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The term "ACVS Diplomate" refers to a veterinarian who has been board certified in veterinary surgery.

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Dermoid Sinus

Associated Terms:

Pilonidal Sinus

The term "ACVS Diplomate" refers to a veterinarian who has been board certified in veterinary surgery. Only veterinarians who have successfully completed the certification requirements of the ACVS are Diplomates of the American College of Veterinary Surgeons and have earned the right to be called specialists in veterinary surgery.

Your ACVS board-certified veterinary surgeon completed a three-year residency program, met specific training and caseload requirements, performed research and had research published. This process was supervised by ACVS Diplomates, ensuring consistency in training and adherence to high standards. After completing the residency program, the individual passed a rigorous examination. Only then did your veterinary surgeon earn the title of ACVS Diplomate.


A dermoid sinus, also known as a pilonidal sinus, is a tubular skin defect caused by incomplete separation of the skin and the nervous system during embryonic development. The sinus can be found at any point along the back or neck, but most commonly affects the neck or upper spine. The depth of the defect varies, the tube:

  • may extend into the tissue just beneath the skin,
  • may extend deeper and connect to the membrane covering the spinal cord (dura mater) or
  • it may be a blind ended sac beneath the skin

Dermoid sinus is most common in Rhodesian ridgebacks, in which it is congenital and heritable. Therefore, affected pets should not be bred. The condition has also been reported in other breeds.

Signs and Symptoms: 

A dermoid sinus can be recognized at a young age as an opening on the midline of the back with protruding hair, often in a swirl. A tube or cord may be felt beneath the opening. Some dermoid sinuses may not be associated with any clinical signs or may be associated with mild discharge that can be controlled with gentle cleansing. However, sinuses that become plugged with keratin debris may become infected and an abscess may form. Sinuses that connect to the lining of the spinal cord can be associated with neurologic abnormalities.


Figure 1

Your primary care veterinarian may probe the sinus by placing a catheter into the opening. A contrast fistulogram (Figure 1) can be performed by injecting contrast material into the sinus and then taking a radiograph. Because the depth of the sinus is often filled with hair or keratin debris, probing and contrast fistulography may underestimate the depth of the sinus. In this case or when connection to the lining of the spinal cord is suspected, advanced imaging may be recommended, such as:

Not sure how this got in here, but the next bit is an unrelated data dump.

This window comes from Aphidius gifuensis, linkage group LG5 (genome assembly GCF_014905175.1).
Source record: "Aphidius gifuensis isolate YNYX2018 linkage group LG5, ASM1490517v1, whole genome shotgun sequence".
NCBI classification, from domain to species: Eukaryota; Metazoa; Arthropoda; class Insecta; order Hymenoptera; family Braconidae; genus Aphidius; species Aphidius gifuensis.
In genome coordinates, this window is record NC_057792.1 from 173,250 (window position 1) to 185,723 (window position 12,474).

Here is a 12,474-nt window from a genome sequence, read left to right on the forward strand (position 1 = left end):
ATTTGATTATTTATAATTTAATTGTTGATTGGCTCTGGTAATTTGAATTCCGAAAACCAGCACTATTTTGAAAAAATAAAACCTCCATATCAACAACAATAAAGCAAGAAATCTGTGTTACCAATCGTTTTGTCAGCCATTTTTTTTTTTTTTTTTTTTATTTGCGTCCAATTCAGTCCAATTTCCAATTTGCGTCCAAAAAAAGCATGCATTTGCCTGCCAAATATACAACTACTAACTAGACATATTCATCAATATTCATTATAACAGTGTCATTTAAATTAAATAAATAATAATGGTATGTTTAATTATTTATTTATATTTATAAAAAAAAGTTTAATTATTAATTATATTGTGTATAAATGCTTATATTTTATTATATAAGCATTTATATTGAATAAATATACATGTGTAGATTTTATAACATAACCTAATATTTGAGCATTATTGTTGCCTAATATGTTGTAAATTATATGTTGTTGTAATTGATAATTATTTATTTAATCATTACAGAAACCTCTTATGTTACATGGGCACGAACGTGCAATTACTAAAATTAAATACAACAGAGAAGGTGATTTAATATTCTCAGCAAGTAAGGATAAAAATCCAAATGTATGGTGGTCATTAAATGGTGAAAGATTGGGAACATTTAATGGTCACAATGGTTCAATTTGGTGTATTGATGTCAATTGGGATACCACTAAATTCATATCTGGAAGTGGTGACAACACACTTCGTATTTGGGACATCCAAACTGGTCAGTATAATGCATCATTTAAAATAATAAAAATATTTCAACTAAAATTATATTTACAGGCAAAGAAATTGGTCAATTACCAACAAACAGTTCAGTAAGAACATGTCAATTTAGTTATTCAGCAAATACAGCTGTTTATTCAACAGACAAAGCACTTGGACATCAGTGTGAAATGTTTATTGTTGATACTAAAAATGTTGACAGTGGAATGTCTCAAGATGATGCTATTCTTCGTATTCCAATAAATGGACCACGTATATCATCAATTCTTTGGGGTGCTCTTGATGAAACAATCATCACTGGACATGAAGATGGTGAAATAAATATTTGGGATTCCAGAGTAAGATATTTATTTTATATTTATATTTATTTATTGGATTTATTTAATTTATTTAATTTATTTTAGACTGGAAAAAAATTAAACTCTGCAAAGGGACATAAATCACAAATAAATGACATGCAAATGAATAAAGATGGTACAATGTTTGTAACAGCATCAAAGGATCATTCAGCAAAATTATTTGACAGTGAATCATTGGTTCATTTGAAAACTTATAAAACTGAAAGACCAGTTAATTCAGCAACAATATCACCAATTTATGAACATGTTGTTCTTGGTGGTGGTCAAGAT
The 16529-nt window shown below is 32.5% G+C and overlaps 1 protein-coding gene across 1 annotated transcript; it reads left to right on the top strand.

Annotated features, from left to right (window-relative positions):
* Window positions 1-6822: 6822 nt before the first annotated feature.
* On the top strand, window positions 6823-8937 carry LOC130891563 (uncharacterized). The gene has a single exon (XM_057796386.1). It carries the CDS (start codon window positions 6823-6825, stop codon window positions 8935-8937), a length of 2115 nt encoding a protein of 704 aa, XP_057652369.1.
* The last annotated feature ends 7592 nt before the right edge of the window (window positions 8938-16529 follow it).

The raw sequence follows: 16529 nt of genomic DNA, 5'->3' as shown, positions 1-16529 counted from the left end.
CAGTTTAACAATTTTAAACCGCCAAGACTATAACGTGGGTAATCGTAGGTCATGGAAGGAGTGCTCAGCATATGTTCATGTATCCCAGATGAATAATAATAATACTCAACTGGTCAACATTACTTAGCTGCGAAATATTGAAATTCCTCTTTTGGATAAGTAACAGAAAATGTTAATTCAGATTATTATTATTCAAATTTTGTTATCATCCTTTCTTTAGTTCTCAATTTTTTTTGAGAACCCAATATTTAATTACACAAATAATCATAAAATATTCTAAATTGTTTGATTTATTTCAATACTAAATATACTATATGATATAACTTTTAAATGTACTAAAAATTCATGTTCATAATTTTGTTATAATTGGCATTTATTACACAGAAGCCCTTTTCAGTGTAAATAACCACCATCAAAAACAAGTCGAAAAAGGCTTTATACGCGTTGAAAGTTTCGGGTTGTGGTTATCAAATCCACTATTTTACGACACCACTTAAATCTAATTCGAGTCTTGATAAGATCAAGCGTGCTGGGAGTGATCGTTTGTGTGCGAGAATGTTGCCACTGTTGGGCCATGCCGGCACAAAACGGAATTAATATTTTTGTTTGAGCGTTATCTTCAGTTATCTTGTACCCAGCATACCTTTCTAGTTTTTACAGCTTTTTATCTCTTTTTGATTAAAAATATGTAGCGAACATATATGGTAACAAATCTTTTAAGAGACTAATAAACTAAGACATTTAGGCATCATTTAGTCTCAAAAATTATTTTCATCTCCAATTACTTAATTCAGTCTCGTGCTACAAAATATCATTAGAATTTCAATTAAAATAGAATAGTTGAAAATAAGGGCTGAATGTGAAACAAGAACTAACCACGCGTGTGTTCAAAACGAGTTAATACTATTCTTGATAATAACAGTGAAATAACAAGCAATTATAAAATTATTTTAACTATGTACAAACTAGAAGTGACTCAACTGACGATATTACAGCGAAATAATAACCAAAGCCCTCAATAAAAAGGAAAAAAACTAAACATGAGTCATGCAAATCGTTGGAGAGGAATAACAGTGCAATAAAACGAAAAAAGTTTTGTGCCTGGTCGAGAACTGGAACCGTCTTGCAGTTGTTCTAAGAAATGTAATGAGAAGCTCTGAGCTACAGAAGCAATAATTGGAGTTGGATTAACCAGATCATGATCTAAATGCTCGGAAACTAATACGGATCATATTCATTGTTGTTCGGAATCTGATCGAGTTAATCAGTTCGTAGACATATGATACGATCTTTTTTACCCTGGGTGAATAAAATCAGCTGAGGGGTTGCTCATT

• myelography (an x-ray test with contrast injected around the spinal cord)
  • magnetic resonance imaging (MRI) or
  • computed tomography (CT)

Dermoid sinuses that discharge significantly, become infected, or cause neurological signs should be treated with surgical excision by an ACVS board-certified veterinary surgeon. If the sinus connects to the vertebrae or lining of the spinal cord, more aggressive surgery may be required.

Aftercare and Outcome: 

The prognosis for dogs with dermoid sinus is very good if no neurological signs are present. Failure to remove the sinus entirely results in redevelopment of the sinus which may require a second surgery to search for remnants of the tube that were left behind. 

If surgical management involves the vertebral column at the cervical region, the most severe potential complication can be death due to sudden respiratory arrest with injury to the spinal cord during surgery. Other possible complications include failure of the repair with migration or breakage of the implants, inadequate reduction or mal-alignment of the spine. Implants can be positioned incorrectly causing chronic pain or impingement of the spinal cord, and requiring removal. Improper positioning can be a problem due to the small amount of bone available to engage the pins or screws, and a very small target area in small dogs to avoid the spinal canal.

Content Theme: 
Also known as: 
Dermoid Sinus
Pilonidal Sinus

This Animal Health Topic was written by and reviewed by Diplomates of the American College of Veterinary Surgeons.  Any opinions stated in this article are not necessarily the official position of the American College of Veterinary Surgeons.

The American College of Veterinary Surgeons recommends contacting an ACVS board-certified veterinary surgeon or your general veterinarian for more information about this topic.

To find an ACVS Diplomate, visit www.acvs.org/find-a-surgeon.